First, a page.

AMANDA’S CHILD is my story about a pregnant virgin. How did it happen, you ask?  Artificial insemination.  The cover’s actually a concept that I suggested.  And I love the way the hero looks so protective.  But why did they have to make the rocking chair into Mickey Mouse ears?
Another Harlequin Intrigue, CHAIN REACTION, is about a guy who gets caught in an explosion at a research lab and acquires paranormal abilities.  I guess the lightning is supposed to symbolize his powers. But I think the cover shot makes him appear to be walking on a tightrope high up in the air in a thunderstorm.
If the book cover of a romantic suspense novel shows the hero alone, I want that wow factor.  He should be really sexy.  Really good looking.  Really macho.  That’s what will make me reach for the book.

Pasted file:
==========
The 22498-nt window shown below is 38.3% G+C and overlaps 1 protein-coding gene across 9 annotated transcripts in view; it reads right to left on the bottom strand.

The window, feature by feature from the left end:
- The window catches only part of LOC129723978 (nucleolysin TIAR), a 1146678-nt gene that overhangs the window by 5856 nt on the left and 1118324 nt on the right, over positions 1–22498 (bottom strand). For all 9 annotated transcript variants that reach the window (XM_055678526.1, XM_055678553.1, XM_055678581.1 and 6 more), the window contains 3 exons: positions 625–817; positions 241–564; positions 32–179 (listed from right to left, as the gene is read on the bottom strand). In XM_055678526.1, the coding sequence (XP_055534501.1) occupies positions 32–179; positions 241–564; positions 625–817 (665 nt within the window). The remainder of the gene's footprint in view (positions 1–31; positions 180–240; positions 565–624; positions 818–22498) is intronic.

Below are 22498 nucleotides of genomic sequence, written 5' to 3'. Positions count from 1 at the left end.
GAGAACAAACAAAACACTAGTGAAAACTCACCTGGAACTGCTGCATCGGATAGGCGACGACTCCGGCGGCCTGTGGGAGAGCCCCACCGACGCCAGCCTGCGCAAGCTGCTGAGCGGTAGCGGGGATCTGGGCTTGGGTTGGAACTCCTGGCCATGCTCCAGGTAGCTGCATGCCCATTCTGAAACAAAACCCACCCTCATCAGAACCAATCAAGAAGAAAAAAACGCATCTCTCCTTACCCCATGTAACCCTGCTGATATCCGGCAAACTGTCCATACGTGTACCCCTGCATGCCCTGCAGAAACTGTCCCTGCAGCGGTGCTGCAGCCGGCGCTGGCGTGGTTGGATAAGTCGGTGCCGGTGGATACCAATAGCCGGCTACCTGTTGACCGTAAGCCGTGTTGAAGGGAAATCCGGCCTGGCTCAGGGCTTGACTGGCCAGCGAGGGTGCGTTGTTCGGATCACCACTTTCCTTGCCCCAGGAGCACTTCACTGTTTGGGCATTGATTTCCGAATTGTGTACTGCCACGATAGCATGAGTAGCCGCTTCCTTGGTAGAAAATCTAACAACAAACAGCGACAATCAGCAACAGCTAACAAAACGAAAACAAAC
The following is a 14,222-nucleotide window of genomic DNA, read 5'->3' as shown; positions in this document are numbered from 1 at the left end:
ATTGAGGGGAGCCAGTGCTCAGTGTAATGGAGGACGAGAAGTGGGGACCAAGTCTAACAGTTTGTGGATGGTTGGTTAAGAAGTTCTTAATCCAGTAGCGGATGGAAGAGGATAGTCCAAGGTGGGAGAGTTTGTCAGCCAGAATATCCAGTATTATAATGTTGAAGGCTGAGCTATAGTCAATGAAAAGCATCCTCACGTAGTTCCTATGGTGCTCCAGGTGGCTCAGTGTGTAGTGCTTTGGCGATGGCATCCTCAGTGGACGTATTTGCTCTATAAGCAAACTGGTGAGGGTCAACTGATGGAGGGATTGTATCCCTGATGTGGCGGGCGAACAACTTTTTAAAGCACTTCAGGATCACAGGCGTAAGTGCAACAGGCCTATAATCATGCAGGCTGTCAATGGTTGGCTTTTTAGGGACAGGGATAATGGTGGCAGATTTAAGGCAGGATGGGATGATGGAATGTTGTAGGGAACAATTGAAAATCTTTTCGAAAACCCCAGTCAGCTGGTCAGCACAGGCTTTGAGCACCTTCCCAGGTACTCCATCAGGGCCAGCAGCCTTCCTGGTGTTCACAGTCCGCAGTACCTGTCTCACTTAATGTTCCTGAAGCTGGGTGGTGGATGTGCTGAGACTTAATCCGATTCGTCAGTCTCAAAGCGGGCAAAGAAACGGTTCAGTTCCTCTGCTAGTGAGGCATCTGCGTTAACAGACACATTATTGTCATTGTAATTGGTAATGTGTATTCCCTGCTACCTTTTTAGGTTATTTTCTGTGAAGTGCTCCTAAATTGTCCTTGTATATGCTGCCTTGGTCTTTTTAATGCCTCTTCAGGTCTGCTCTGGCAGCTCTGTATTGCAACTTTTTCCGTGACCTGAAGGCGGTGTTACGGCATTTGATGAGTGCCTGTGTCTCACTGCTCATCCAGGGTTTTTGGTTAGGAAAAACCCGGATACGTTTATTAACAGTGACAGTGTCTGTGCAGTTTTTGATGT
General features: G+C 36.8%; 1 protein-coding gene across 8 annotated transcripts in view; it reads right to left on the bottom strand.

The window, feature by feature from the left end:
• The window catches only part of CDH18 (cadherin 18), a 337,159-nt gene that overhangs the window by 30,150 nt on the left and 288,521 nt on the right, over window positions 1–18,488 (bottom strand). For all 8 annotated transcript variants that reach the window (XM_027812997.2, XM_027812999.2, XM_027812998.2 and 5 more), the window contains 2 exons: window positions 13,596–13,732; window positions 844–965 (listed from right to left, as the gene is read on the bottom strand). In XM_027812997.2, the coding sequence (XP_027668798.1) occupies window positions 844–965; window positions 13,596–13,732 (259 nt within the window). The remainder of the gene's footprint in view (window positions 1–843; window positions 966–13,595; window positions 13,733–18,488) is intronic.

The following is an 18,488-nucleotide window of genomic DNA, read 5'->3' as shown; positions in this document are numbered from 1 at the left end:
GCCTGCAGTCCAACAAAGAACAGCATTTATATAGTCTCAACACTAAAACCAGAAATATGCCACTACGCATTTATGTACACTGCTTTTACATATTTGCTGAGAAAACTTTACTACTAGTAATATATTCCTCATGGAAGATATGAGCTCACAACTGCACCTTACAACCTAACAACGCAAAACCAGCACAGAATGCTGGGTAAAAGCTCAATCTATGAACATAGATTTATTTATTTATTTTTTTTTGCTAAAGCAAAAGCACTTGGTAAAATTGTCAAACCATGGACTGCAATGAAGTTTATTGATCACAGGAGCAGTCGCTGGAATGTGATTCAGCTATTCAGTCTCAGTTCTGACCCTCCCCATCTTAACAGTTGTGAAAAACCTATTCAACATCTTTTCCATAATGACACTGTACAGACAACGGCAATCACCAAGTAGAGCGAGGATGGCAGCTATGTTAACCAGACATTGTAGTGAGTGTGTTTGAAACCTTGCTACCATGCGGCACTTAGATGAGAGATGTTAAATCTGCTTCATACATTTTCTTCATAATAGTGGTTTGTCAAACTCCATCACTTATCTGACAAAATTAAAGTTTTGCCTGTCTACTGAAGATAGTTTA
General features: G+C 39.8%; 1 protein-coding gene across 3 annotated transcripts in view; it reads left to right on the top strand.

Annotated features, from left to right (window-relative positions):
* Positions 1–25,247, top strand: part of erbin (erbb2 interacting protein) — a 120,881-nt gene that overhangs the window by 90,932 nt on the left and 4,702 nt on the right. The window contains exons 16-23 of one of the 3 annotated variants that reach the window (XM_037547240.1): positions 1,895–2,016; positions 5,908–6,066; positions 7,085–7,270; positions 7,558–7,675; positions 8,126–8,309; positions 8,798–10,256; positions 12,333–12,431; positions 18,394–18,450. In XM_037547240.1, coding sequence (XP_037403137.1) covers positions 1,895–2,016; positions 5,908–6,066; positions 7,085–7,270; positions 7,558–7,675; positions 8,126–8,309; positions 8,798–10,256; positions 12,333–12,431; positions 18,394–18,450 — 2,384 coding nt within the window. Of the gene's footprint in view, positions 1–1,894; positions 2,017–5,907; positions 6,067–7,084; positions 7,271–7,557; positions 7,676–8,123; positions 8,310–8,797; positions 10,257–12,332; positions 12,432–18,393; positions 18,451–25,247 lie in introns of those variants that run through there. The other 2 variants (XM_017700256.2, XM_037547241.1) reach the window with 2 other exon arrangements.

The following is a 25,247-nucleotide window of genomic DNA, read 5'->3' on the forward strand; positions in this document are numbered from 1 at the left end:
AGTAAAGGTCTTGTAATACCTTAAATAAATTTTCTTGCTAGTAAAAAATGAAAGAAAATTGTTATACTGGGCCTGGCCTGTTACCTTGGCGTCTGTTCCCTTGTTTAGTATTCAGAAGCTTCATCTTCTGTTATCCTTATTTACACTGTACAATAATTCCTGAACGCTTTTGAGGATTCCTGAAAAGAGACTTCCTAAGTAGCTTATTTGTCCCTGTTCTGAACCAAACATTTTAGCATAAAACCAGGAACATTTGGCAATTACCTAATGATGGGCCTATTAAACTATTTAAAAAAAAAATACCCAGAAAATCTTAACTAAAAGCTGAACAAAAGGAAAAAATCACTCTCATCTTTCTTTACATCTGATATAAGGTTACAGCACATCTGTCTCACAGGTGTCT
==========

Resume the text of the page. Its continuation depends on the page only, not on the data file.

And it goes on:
Which is why I think I lucked out with MORE THAN A MAN, my Intrigue out this month.  I love this guy.  (And if you’ve read my previous post about the book, you know I think he looks like my son.)  In my Intrigues, I get to explore all kinds of weird story lines.  In this one, the man who now calls himself Noah Fielding has lived for over 700 years.  Sounds like fun, right?  But his long life creates its own problem.  Like how does he have a relationship with any woman when she’s going to grow old and die–and he won’t.  And what happens when a dying millionaire is desperate to figure out his secret?
I hate to admit that I’ve sometimes bought a book because of the cover art.  How about you? What pulls you in?  And how much do the graphics influence your book purchases?
Rebecca

Sometimes just the author’s name is enough to make a reader reach for the book.  Or it can be the cover art.